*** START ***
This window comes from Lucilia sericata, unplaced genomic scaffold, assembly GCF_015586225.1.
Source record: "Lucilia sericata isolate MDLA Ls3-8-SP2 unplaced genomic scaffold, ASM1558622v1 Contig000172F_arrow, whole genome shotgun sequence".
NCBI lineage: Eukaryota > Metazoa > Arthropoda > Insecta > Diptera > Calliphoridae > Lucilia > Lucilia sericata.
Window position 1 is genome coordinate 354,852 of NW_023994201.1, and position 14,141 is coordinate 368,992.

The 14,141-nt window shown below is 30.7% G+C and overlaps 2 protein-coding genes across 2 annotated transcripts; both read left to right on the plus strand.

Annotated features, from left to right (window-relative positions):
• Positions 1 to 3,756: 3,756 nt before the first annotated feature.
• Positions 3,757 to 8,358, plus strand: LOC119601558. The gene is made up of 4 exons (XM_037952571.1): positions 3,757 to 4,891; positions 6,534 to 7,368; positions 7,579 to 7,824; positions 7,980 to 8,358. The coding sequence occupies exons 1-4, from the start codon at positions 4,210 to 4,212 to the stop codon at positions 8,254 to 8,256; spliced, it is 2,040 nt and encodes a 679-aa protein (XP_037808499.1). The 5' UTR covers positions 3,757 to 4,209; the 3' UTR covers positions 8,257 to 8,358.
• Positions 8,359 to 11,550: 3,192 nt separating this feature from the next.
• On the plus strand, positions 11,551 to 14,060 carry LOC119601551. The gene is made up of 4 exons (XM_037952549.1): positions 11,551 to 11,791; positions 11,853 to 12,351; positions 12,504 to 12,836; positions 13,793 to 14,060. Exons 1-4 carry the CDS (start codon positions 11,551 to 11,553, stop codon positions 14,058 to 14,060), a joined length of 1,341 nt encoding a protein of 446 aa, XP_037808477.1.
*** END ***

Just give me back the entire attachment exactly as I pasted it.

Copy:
This window comes from Lucilia sericata, unplaced genomic scaffold, assembly GCF_015586225.1.
Source record: "Lucilia sericata isolate MDLA Ls3-8-SP2 unplaced genomic scaffold, ASM1558622v1 Contig000172F_arrow, whole genome shotgun sequence".
NCBI lineage: Eukaryota > Metazoa > Arthropoda > Insecta > Diptera > Calliphoridae > Lucilia > Lucilia sericata.
Window position 1 is genome coordinate 354,852 of NW_023994201.1, and position 14,141 is coordinate 368,992.

The 14,141-nt window shown below is 30.7% G+C and overlaps 2 protein-coding genes across 2 annotated transcripts; both read left to right on the plus strand.

Annotated features, from left to right (window-relative positions):
• Positions 1 to 3,756: 3,756 nt before the first annotated feature.
• Positions 3,757 to 8,358, plus strand: LOC119601558. The gene is made up of 4 exons (XM_037952571.1): positions 3,757 to 4,891; positions 6,534 to 7,368; positions 7,579 to 7,824; positions 7,980 to 8,358. The coding sequence occupies exons 1-4, from the start codon at positions 4,210 to 4,212 to the stop codon at positions 8,254 to 8,256; spliced, it is 2,040 nt and encodes a 679-aa protein (XP_037808499.1). The 5' UTR covers positions 3,757 to 4,209; the 3' UTR covers positions 8,257 to 8,358.
• Positions 8,359 to 11,550: 3,192 nt separating this feature from the next.
• On the plus strand, positions 11,551 to 14,060 carry LOC119601551. The gene is made up of 4 exons (XM_037952549.1): positions 11,551 to 11,791; positions 11,853 to 12,351; positions 12,504 to 12,836; positions 13,793 to 14,060. Exons 1-4 carry the CDS (start codon positions 11,551 to 11,553, stop codon positions 14,058 to 14,060), a joined length of 1,341 nt encoding a protein of 446 aa, XP_037808477.1.